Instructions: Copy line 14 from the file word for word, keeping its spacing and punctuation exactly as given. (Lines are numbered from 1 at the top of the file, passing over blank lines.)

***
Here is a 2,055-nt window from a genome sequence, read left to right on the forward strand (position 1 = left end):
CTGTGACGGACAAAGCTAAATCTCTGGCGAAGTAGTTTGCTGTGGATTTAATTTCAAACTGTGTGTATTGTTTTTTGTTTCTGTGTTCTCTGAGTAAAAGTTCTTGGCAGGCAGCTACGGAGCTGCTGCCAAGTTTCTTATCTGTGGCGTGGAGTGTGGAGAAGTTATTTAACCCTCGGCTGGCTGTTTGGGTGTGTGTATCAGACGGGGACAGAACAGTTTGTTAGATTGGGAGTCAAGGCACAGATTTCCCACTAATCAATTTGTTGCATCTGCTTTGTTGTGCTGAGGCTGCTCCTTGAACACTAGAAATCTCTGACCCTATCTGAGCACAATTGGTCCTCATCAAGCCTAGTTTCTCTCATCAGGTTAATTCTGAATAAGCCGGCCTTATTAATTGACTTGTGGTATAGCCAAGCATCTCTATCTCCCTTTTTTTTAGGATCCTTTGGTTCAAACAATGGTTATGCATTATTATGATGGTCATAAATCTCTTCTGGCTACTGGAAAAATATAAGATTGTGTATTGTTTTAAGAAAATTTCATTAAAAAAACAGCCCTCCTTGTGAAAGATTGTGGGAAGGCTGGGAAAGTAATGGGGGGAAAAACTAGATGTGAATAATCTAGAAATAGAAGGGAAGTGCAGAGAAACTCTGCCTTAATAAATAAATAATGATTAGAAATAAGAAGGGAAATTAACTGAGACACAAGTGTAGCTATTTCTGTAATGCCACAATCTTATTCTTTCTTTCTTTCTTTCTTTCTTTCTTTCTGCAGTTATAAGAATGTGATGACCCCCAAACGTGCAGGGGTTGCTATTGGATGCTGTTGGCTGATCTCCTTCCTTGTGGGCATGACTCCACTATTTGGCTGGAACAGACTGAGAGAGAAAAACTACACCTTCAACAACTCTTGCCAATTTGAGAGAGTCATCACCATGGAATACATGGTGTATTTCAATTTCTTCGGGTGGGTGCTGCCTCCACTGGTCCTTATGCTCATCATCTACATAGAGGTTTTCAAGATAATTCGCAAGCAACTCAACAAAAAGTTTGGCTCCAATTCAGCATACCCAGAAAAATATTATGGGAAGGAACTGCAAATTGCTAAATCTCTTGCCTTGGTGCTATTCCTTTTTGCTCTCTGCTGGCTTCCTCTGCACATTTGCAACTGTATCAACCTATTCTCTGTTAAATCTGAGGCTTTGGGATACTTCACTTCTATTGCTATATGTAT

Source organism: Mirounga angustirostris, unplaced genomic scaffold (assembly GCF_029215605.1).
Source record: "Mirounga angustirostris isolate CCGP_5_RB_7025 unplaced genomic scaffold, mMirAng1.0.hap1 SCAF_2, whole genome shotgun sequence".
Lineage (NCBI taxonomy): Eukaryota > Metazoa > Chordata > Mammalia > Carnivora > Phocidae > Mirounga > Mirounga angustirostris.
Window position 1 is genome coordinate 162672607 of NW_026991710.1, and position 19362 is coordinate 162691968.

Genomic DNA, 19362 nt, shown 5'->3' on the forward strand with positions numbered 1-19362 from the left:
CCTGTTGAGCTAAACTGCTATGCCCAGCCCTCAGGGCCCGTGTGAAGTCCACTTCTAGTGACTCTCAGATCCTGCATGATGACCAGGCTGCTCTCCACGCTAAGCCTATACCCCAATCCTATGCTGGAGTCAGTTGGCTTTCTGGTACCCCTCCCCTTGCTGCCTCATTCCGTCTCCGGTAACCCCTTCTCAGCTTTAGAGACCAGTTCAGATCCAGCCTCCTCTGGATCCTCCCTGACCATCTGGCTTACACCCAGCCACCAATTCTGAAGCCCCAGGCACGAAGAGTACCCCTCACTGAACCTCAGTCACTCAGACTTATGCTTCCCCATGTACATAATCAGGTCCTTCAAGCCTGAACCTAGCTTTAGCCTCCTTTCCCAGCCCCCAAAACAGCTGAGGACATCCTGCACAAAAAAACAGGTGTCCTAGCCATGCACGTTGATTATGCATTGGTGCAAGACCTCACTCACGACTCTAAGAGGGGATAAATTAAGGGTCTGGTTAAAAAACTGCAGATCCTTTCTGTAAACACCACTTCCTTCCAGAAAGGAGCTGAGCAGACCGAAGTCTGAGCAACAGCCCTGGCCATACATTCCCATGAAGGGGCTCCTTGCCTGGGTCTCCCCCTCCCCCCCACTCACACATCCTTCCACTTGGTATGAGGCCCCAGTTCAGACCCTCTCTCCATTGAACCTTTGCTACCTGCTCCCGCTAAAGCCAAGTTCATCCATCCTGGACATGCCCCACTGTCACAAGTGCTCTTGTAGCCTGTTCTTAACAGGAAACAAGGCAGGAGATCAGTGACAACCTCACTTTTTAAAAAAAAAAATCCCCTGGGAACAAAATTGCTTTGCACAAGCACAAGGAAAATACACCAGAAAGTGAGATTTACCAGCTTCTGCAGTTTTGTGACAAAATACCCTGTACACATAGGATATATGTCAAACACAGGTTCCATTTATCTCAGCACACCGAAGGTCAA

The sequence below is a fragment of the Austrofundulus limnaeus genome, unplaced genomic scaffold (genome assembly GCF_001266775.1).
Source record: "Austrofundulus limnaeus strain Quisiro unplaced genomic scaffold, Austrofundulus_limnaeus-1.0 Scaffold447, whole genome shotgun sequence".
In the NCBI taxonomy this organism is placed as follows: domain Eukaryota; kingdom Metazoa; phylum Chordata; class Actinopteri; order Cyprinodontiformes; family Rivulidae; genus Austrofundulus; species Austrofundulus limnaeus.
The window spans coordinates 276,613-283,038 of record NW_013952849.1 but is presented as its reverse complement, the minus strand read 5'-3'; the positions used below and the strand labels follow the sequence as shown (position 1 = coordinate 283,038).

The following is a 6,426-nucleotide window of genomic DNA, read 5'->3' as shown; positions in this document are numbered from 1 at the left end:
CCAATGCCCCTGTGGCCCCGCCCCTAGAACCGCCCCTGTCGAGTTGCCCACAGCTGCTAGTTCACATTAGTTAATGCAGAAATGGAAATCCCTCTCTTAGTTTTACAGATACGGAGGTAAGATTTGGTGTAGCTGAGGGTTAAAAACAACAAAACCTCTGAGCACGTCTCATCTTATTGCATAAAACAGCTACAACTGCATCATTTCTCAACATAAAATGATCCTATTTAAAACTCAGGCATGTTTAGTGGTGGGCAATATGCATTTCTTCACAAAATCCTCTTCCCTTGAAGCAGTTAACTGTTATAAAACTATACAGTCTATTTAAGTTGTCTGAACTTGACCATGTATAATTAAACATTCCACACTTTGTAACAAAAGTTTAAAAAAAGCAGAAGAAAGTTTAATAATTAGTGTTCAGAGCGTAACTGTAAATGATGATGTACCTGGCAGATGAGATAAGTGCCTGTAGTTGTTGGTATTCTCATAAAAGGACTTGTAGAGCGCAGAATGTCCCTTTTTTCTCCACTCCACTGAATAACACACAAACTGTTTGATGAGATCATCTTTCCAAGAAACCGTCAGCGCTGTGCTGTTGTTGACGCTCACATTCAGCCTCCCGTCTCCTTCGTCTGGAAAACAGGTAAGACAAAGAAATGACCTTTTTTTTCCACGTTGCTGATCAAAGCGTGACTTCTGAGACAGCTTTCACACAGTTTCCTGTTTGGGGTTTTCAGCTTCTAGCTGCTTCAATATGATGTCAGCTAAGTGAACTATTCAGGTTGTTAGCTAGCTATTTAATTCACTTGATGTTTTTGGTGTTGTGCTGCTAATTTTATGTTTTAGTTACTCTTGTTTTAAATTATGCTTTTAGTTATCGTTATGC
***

CCAATGCCCCTGTGGCCCCGCCCCTAGAACCGCCCCTGTCGAGTTGCCCACAGCTGCTAGTTCACATTAGTTAATGCAGAAATGGAAATCCCTCTCTTAGTTTTACAGATACGGAGGTAAGATTTGGTGTAGCTGAGGGTTAAAAACAACAAAACCTCTGAGCACGTCTCATCTTATTGCATAAAACAGCTACAACTGCATCATTTCTCAACATAAAATGATCCTATTTAAAACTCAGGCATGTTTAGTGGTGGGCAATATGCATTTCTTCACAAAATCCTCTTCCCTTGAAGCAGTTAACTGTTATAAAACTATACAGTCTATTTAAGTTGTCTGAACTTGACCATGTATAATTAAACATTCCACACTTTGTAACAAAAGTTTAAAAAAAGCAGAAGAAAGTTTAATAATTAGTGTTCAGAGCGTAACTGTAAATGATGATGTACCTGGCAGATGAGATAAGTGCCTGTAGTTGTTGGTATTCTCATAAAAGGACTTGTAGAGCGCAGAATGTCCCTTTTTTCTCCACTCCACTGAATAACACACAAACTGTTTGATGAGATCATCTTTCCAAGAAACCGTCAGCGCTGTGCTGTTGTTGACGCTCACATTCAGCCTCCCGTCTCCTTCGTCTGGAAAACAGGTAAGACAAAGAAATGACCTTTTTTTTCCACGTTGCTGATCAAAGCGTGACTTCTGAGACAGCTTTCACACAGTTTCCTGTTTGGGGTTTTCAGCTTCTAGCTGCTTCAATATGATGTCAGCTAAGTGAACTATTCAGGTTGTTAGCTAGCTATTTAATTCACTTGATGTTTTTGGTGTTGTGCTGCTAATTTTATGTTTTAGTTACTCTTGTTTTAAATTATGCTTTTAGTTATCGTTATGC